School Library Journal

K-Gr 4

This picture-book poem discusses the many things that can be done in a day: plant a seed, make a wish, live a life. The illustrations were each cut from a single piece of black paper using an X-Acto knife. They incorporate white spaces and play against yellow and blue backgrounds. Astonishingly detailed, the artwork evokes the feel of classic 1940s and '50s picture books. The large spreads show a boy exploring nature on his family's farm, napping in a hammock with his mother, and hiking in the woods with his father. They successfully capture the magical childhood sense that a day can go on forever. There's no denying the simple loveliness of Rylant's text in lines like "The past is sailing off to sea,/the future's fast asleep," but ultimately, the poem's "seize the day" message may be better appreciated by adults than children.-Kathleen Kelly MacMillan, Carroll County Public Library, MD

Kirkus Reviews
A boy spends a day on his family farm, sharing joys and disappointments with his parents, a friendly chicken and a watchful squirrel. Rylant uses gentle verse to describe the gifts of a new day and consistent rhyme to conjure the reassuring cycles of nature. McClure's bold cut-paper illustrations make such nebulous concepts as hope and renewal accessible to young readers. Her touching black-and-white tableaux, satisfying and solid with thick lines and sharp reliefs, offer simple scenes of rejuvenation: a rain shower, a burgeoning seedling, a chicken's perfect egg. When the egg breaks, leaving the boy heartbroken, even the tiniest child will understand his tearful desire to undo what's been done, to start again. Alternating backdrops of color, finch-yellow and a soft, muted blue, allow for a whole new outlook with every page turn. This uplifting picture book succeeds in introducing children to the perennial promise of tomorrow through lithe language and honed imagery. (Picture book. 4-8)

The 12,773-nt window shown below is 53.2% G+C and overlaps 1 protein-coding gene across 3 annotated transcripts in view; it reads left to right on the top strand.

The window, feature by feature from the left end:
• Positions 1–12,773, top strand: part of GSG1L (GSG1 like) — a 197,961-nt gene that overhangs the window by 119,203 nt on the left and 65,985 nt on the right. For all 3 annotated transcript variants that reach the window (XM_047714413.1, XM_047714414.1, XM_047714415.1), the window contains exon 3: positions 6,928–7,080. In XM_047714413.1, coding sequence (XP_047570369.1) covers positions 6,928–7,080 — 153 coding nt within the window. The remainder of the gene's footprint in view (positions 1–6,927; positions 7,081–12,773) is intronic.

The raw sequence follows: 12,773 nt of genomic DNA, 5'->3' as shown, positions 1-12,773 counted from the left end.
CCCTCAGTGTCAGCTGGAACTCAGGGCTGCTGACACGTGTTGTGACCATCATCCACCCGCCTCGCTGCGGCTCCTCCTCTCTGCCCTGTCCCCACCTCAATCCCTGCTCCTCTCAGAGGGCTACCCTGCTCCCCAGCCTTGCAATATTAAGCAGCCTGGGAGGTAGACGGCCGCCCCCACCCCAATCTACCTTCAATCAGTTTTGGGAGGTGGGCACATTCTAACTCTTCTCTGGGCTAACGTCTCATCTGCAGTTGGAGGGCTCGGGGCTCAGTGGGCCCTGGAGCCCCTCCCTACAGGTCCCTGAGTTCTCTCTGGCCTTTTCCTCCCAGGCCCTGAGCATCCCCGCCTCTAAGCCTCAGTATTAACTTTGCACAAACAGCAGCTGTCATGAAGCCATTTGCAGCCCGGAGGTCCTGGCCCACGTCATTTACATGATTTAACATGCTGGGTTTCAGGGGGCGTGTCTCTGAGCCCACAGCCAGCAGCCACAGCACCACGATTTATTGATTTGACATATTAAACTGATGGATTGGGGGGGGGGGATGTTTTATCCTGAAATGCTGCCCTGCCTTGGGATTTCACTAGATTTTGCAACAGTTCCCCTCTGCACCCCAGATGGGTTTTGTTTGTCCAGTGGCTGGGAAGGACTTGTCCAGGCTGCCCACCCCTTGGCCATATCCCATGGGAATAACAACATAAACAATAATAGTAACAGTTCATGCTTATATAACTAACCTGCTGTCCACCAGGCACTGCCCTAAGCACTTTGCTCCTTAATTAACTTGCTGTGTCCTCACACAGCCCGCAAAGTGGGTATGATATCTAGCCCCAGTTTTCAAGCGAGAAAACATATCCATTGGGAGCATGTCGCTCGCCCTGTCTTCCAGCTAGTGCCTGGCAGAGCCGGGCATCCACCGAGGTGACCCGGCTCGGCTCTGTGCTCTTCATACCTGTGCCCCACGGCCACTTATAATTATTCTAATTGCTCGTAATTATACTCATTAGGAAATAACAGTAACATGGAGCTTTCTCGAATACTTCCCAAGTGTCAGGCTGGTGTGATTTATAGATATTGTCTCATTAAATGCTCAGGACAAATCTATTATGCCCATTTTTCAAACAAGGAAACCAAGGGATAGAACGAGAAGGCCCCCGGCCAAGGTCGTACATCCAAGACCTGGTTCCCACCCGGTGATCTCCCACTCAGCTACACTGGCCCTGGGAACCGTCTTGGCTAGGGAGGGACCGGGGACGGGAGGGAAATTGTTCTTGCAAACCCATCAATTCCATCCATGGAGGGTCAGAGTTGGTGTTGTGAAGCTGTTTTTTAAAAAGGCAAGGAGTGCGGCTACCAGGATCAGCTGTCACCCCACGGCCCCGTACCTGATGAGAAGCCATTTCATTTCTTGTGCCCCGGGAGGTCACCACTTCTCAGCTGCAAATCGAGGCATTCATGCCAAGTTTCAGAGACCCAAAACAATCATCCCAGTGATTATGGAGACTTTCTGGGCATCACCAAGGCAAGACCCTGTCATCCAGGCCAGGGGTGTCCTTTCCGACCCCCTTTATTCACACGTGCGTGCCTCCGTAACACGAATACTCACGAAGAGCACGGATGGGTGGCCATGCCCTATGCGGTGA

Product Details

ISBN-13:
9780810983212
Publisher:
ABRAMS
Publication date:
03/01/2009
Pages:
32
Sales rank:
323,795
Product dimensions:
10.50(w) x 10.30(h) x 0.60(d)
Age Range:
3 - 5 Years

Meet the Author


Cynthia Rylant is the author of over a hundred books for children. She won the Newbery Medal for Missing May and the Newbery Honor for A Fine White Dust. Nikki McClure is the author and illustrator of many picture books, including Mama, Is It Summer Yet?; To Market, To Market; Apple; How to Be a Cat.
 

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All in a Day 4.5 out of 5 based on 0 ratings. 4 reviews.
Anonymous More than 1 year ago
The tone, the writing, and the illustrations of All In a Day are lovely, and just the type of story I want to give to children. It supports experiencing life in an unhurried way. I enjoyed the expansive and comforting feeling, which reminded me of the classic books of both Margaret Wise Brown and Rebecca Caudill.
Anonymous More than 1 year ago